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United States v. French

United States District Court, District of Nevada

May 11, 2015

UNITED STATES OF AMERICA, Plaintiff,
v.
DARIN JEROME FRENCH, Defendant.

ORDER

LARRY R. HICKS UNITED STATES DISTRICT JUDGE

Before the court is defendant Darin Jerome French’s (“French”) motion for reconsideration of the court’s December 9, 2014 order denying his motion to vacate, set aside, or correct his sentence pursuant to 28 U.S.C. § 2255 (Doc. #429[1]). Doc. #430. The United States filed an opposition (Doc. #431) to which French replied (Doc. #432).

I. Facts and Background

On April 29, 2009, French, along with his then-wife and co-defendant Jennifer Lynn, was charged in a superseding indictment with thirty-two (32) counts of mail fraud in violation of 18 U.S.C. § 1341; twenty-five (25) counts of wire fraud in violation of 18 U.S.C. § 1343; three (3) counts of money laundering in violation of 18 U.S.C. § 1957; and one (1) count of money laundering in violation of 18 U.S.C. § 1956(a)(1)(B)(1) for his participation in an alleged scheme to defraud customers of his on-line appliance business. Doc. #60.

After a nine-day jury trial, French was convicted of twenty-two (22) counts of mail fraud in violation of 18 U.S.C. § 1341; eleven (11) counts of wire fraud in violation of 18 U.S.C. § 1343; and three (3) counts of money laundering in violation of 18 U.S.C. §§ 1956(a)(1)(B)(1) and 1957. Doc. #269. French was then sentenced to one hundred and fifty (150) months incarceration. Doc. #317.

French appealed both his conviction and sentence. Doc. #318. On October 12, 2012, the Ninth Circuit reversed two of French’s convictions for money laundering, but affirmed the remaining thirty-four (34) counts of conviction as well as the one hundred and fifty (150) month sentence. See United States v. French, 494 Fed.Appx. 784 (9th Cir. 2012). Subsequently, French filed a motion to vacate, set aside, or correct his sentence pursuant to 28 U.S.C. § 2255 (Doc. #402) which was denied by the court on December 9, 2014 (Doc. #429). Thereafter, French filed the present motion for reconsideration. Doc. #430.

II. Discussion

A motion for reconsideration is an “extraordinary remedy, to be used sparingly in the interests of finality and conservation of judicial resources.” Kona Enters., Inc. v. Estate of Bishop, 229 F.3d 887, 890 (9th Cir. 2000). Rule 59(e) provides that a district court may reconsider a prior order where the court is presented with newly discovered evidence, an intervening change of controlling law, manifest injustice, or where the prior order was clearly erroneous. Fed.R.Civ.P. 59(e); see also United States v. Cuddy, 147 F.3d 1111, 1114 (9th Cir. 1998); School Dist. No. 1J, Multnomah County v. AcandS, Inc., 5 F.3d 1255, 1263 (9th Cir. 1993). In a habeas action, a motion for reconsideration requires a showing that the court overlooked issues that may have materially influenced the court’s prior decisions. See e.g., Browder v. Director, 434 U.S. 257, 270-71 (1978).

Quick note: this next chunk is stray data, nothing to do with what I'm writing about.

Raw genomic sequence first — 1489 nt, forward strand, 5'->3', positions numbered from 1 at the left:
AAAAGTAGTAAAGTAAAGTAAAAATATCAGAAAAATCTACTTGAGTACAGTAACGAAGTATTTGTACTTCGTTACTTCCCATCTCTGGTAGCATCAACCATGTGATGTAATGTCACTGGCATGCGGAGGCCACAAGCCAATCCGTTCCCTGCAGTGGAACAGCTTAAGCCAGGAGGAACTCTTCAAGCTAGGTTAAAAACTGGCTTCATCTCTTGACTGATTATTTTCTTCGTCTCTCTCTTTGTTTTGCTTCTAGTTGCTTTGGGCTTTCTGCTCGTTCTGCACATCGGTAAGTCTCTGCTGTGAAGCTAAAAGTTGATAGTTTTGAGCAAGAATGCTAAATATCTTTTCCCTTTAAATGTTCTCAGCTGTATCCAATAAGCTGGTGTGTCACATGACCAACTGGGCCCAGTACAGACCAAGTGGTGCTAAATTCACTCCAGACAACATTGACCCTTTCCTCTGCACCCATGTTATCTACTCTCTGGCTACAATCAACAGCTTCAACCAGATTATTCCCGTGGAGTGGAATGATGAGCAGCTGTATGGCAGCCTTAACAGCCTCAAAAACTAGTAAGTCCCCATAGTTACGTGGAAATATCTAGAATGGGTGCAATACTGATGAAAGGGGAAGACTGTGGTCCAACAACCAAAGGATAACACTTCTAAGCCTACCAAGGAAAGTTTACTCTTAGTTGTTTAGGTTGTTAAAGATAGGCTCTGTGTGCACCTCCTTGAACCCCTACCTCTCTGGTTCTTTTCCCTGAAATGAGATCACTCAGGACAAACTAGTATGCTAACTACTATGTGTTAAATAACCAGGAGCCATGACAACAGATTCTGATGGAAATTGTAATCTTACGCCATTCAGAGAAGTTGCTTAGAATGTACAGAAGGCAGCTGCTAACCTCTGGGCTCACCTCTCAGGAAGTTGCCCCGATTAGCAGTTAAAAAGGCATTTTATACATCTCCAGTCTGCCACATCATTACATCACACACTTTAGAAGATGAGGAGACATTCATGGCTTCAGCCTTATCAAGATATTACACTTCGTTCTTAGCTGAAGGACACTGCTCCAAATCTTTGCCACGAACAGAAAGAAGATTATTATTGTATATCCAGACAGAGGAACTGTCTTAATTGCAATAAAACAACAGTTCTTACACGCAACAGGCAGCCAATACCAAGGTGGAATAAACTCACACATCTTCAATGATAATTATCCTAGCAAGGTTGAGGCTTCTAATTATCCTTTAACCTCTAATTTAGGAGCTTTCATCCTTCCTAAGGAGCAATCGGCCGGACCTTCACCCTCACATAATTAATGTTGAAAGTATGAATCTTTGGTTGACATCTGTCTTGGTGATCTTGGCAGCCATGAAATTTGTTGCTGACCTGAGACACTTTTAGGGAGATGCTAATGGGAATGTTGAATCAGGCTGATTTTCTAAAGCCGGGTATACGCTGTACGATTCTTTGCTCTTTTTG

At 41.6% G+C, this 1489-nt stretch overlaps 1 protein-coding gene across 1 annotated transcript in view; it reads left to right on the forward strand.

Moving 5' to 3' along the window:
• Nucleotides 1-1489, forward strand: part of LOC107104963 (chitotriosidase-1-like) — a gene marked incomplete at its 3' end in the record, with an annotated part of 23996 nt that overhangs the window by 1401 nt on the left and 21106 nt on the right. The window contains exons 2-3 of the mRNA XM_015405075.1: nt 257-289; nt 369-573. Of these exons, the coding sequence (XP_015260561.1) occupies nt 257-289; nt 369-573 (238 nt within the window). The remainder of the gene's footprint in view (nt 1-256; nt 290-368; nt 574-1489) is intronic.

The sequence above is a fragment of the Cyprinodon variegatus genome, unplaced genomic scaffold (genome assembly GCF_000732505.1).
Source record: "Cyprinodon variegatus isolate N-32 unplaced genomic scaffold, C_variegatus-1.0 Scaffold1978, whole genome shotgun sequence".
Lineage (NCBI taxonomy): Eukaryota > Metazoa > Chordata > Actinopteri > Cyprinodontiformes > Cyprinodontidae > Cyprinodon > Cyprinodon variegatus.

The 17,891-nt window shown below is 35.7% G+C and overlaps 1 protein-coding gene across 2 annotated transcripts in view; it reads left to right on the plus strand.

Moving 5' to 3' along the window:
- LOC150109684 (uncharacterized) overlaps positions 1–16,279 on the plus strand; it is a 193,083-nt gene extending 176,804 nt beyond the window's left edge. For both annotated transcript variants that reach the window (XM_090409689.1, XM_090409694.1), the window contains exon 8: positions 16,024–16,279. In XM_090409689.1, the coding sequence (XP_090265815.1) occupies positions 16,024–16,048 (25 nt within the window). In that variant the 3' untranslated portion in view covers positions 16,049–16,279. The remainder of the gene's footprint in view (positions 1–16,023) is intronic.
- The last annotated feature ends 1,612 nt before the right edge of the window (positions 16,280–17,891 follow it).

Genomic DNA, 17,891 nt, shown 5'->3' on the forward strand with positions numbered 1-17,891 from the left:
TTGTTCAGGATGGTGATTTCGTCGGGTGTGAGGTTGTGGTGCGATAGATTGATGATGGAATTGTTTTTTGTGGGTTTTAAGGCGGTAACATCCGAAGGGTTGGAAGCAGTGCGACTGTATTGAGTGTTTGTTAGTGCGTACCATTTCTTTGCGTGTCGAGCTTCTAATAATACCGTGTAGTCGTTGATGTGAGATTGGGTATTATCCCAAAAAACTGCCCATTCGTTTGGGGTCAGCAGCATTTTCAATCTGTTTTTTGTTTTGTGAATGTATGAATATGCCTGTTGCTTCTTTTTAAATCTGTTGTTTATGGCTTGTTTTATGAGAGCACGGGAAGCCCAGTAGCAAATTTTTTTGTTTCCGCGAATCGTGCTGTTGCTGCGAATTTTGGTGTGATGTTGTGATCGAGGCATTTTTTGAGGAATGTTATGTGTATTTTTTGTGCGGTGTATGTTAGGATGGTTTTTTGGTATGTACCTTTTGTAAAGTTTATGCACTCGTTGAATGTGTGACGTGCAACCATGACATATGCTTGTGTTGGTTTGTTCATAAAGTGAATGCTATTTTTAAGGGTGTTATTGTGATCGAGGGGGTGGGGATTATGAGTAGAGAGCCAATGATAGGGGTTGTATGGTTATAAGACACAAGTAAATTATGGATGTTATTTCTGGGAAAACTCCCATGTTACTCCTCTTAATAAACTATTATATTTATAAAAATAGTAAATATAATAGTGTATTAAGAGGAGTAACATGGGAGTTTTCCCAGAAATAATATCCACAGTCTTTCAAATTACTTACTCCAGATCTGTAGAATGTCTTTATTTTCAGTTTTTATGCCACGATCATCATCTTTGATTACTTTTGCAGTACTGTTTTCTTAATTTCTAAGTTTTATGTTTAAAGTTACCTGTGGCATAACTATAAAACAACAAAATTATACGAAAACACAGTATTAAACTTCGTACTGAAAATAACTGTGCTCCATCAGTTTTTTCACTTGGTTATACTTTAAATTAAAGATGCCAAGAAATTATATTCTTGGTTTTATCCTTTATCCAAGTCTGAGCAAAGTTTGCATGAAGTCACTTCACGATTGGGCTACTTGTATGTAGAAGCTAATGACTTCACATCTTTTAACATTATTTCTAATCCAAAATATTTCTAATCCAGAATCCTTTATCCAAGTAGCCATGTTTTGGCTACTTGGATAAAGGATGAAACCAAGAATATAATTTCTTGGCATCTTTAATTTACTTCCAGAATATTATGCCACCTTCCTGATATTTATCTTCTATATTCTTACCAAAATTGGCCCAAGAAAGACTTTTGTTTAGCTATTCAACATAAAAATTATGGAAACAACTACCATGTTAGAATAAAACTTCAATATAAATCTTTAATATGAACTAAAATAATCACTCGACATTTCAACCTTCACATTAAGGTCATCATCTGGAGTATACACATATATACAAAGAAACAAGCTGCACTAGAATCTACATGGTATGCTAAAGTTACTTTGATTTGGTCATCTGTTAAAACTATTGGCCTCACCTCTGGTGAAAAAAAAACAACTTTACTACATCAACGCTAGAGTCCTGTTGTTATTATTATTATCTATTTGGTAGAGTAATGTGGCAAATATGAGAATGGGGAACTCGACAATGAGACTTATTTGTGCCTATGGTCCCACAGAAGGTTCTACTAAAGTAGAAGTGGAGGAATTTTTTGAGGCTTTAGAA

In his motion for reconsideration, French raises a single challenge to the court’s order denying his motion to vacate. Specifically, French argues that reconsideration is warranted because the court erred in finding that his appellate counsel was not constitutionally ineffective for failing to challenge his sentencing enhancement for the number of victims. In essence, French once again argues that he should not have received a sentencing enhancement due to the number of victims in this case because the credit card victims were ultimately reimbursed by their credit card companies.

As addressed at length in the court’s order denying his motion to vacate, the court’s victim finding was not wrong. In the Ninth Circuit, “an individual may be considered a victim even if the individual’s losses are fully reimbursed, provided the reimbursement was not immediate.” United States v. Armstead, 552 F.3d 769, 782 (9th Cir. 2008). In this case, the government produced evidence showing that reimbursement by the credit card companies was not immediate. See Doc. #311, p. 4. This evidence, when combined with the 46 victims who paid by check and never received reimbursement, establishes beyond contestation that there were more than 250 victims of French’s fraud[2].

French’s present motion for reconsideration offers nothing new to the court’s analysis, other than his dissatisfaction with the court’s conclusion. Rather, this motion merely rehashes his longstanding complaints about his conviction and sentence, which both this court and the Ninth Circuit have rejected. Therefore, the court finds that it did not err in denying French’s motion to vacate and shall deny his present motion for reconsideration accordingly. The court also finds that a hearing on French’s motion for reconsideration is unnecessary.

IT IS THEREFORE ORDERED that defendant’s motion for reconsideration (Doc. #430) is

DENIED.

IT IS SO ORDERED.


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